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Case-based methods and agent-based modelling: bridging the divide to leverage their combined strengths

Castellani, Brian, Barbrook-Johnson, Peter and Schimpf, Corey (2019) Case-based methods and agent-based modelling: bridging the divide to leverage their combined strengths International Journal of Social Research Methodology, 22 (4). pp. 403-416.

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Abstract

Two leading camps for studying social complexity are case-based methods (CBM) and agent-based modelling (ABM). Despite the potential epistemological links between ‘cases’ and ‘agents,’ neither camp has leveraged their combined strengths. A bridge can be built, however, by drawing on Abbott’s insight that ‘agents are cases doing things’, Byrne’s suggestion that ‘cases are complex systems with agency’, and by viewing CBM and ABM within the broader trend towards computational modelling of cases. To demonstrate the utility of this bridge, we describe how CBM can utilise ABM to identify case-based trends; explore the interactions and collective behaviour of cases; and study different scenarios. We also describe how ABM can utilise CBM to identify agent types; construct agent behaviour rules; and link these to outcomes to calibrate and validate model results. To further demonstrate the bridge, we review a public health study that made initial steps in combining CBM and ABM.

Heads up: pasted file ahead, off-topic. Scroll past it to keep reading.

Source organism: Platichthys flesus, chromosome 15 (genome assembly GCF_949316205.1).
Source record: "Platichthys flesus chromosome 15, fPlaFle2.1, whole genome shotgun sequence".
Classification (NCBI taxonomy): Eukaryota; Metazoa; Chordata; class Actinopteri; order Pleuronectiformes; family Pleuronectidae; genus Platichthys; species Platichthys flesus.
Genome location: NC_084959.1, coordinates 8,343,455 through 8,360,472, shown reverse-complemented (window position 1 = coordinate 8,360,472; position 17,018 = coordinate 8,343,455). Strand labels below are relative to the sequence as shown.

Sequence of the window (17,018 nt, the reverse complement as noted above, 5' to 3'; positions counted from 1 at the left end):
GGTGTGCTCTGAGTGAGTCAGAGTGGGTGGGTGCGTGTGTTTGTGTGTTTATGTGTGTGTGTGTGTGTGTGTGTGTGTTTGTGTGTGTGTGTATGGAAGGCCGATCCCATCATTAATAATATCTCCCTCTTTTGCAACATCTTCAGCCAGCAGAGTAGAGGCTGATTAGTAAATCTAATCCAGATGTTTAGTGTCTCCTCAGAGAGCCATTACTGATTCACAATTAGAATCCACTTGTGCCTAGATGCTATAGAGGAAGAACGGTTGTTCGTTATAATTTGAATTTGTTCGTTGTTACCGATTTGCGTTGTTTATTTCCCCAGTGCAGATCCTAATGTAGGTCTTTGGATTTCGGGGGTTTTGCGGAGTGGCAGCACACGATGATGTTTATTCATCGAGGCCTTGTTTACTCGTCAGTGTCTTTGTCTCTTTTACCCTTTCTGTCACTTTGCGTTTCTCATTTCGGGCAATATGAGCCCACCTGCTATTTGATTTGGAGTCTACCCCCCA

Item Type: Article
Divisions : Faculty of Arts and Social Sciences > Department of Sociology
Authors :
NameEmailORCID
Castellani, Brian
Barbrook-Johnson, Peterp.barbrook-johnson@surrey.ac.uk
Schimpf, Corey
Date : 16 January 2019
Funders : Natural Environment Research Council (NERC)
DOI : 10.1080/13645579.2018.1563972
Copyright Disclaimer : © 2019 Informa UK Limited, trading as Taylor & Francis Group. This is an Accepted Manuscript of an article published by Taylor & Francis in International Journal of Social Research Methodology on 16/01/2019, available online: https://doi.org/10.1080/13645579.2018.1563972.
Uncontrolled Keywords : Social complexity; Case-based methods; Agent-based modelling; Qualitative comparative analysis; Simulation; Social research
Depositing User : Clive Harris
Date Deposited : 01 Feb 2019 15:00
Last Modified : 26 Jul 2019 07:38
URI: http://epubs.surrey.ac.uk/id/eprint/850344

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